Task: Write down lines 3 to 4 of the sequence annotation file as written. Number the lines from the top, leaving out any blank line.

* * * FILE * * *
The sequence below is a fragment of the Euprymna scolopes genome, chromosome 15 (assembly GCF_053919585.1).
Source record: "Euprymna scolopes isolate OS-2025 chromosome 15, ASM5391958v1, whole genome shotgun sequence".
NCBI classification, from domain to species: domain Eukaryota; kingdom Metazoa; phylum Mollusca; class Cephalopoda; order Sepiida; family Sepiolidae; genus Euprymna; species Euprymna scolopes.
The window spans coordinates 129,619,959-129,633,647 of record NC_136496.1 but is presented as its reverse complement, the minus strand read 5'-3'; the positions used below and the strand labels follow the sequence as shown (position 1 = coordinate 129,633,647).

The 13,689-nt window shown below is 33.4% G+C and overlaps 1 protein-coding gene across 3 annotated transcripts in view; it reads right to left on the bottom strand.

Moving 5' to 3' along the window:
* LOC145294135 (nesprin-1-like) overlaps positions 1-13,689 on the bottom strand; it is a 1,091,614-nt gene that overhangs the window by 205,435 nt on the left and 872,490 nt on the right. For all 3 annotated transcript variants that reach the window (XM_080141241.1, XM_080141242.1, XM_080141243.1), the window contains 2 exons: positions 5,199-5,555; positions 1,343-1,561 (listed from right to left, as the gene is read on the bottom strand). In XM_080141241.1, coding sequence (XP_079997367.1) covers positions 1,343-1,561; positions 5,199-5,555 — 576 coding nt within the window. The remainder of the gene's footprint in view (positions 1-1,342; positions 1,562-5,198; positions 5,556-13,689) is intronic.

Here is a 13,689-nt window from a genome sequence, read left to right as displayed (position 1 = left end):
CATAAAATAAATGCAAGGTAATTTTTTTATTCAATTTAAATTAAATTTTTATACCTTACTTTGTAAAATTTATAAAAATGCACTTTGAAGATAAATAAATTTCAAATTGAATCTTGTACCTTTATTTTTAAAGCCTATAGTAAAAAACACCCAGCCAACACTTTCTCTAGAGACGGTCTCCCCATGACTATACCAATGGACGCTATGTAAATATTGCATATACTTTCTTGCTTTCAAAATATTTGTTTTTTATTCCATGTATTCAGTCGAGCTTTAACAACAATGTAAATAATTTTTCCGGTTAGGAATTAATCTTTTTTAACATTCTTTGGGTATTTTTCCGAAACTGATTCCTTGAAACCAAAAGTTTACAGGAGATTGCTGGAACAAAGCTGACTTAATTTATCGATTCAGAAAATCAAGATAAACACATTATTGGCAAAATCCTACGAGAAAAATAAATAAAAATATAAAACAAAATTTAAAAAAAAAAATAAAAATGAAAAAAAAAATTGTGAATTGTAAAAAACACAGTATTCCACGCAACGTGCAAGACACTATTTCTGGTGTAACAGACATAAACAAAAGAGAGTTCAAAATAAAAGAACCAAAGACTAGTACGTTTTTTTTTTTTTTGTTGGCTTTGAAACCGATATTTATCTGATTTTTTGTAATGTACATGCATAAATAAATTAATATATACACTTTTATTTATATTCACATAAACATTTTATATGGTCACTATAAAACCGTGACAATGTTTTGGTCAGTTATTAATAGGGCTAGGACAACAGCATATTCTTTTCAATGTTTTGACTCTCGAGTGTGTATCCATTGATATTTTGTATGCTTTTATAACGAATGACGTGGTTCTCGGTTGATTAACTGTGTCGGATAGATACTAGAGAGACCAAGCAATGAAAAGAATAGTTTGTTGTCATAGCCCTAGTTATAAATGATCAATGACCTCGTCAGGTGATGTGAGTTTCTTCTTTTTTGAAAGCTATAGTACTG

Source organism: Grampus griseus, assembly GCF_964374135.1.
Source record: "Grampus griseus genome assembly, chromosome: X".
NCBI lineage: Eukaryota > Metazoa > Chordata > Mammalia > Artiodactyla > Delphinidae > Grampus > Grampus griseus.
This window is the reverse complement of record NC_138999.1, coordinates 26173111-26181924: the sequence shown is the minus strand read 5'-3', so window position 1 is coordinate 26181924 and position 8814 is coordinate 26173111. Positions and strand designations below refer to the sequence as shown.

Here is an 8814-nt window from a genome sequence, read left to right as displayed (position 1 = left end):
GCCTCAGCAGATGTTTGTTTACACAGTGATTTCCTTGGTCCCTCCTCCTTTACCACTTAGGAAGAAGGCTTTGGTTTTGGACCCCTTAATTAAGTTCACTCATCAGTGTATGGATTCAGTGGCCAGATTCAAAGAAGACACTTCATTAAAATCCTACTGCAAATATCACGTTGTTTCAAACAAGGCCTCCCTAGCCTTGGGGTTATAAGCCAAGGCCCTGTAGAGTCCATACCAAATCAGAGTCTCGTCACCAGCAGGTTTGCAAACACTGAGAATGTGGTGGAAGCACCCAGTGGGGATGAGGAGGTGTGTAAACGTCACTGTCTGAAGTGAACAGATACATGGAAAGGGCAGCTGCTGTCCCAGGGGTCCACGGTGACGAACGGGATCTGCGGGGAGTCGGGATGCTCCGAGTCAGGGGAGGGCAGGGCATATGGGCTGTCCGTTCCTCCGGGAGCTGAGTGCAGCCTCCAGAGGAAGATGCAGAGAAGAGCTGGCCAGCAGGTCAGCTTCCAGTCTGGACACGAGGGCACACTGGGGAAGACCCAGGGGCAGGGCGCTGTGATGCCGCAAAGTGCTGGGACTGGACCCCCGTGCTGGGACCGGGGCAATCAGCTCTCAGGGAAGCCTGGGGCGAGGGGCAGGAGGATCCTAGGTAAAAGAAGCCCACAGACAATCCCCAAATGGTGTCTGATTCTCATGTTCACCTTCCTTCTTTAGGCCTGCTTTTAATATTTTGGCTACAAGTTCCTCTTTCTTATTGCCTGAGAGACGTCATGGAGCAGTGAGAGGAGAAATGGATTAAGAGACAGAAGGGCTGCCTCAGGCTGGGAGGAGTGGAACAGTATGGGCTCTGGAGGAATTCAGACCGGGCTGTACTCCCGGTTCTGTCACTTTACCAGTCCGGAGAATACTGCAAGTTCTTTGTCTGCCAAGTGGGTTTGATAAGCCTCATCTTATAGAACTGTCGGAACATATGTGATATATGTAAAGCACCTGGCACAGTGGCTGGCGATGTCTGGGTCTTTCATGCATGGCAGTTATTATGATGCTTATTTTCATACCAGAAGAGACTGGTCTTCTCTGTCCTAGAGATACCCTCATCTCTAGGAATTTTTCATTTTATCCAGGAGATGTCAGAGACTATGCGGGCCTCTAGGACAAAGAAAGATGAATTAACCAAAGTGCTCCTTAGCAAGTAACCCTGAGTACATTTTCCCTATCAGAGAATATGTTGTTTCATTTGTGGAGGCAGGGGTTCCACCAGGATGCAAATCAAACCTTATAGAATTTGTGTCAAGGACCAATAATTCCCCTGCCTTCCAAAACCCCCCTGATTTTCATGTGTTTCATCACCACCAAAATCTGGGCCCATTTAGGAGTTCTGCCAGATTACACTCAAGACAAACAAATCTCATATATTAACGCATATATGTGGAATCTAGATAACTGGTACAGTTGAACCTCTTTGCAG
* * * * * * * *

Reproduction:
NCBI classification, from domain to species: domain Eukaryota; kingdom Metazoa; phylum Mollusca; class Cephalopoda; order Sepiida; family Sepiolidae; genus Euprymna; species Euprymna scolopes.
The window spans coordinates 129,619,959-129,633,647 of record NC_136496.1 but is presented as its reverse complement, the minus strand read 5'-3'; the positions used below and the strand labels follow the sequence as shown (position 1 = coordinate 129,633,647).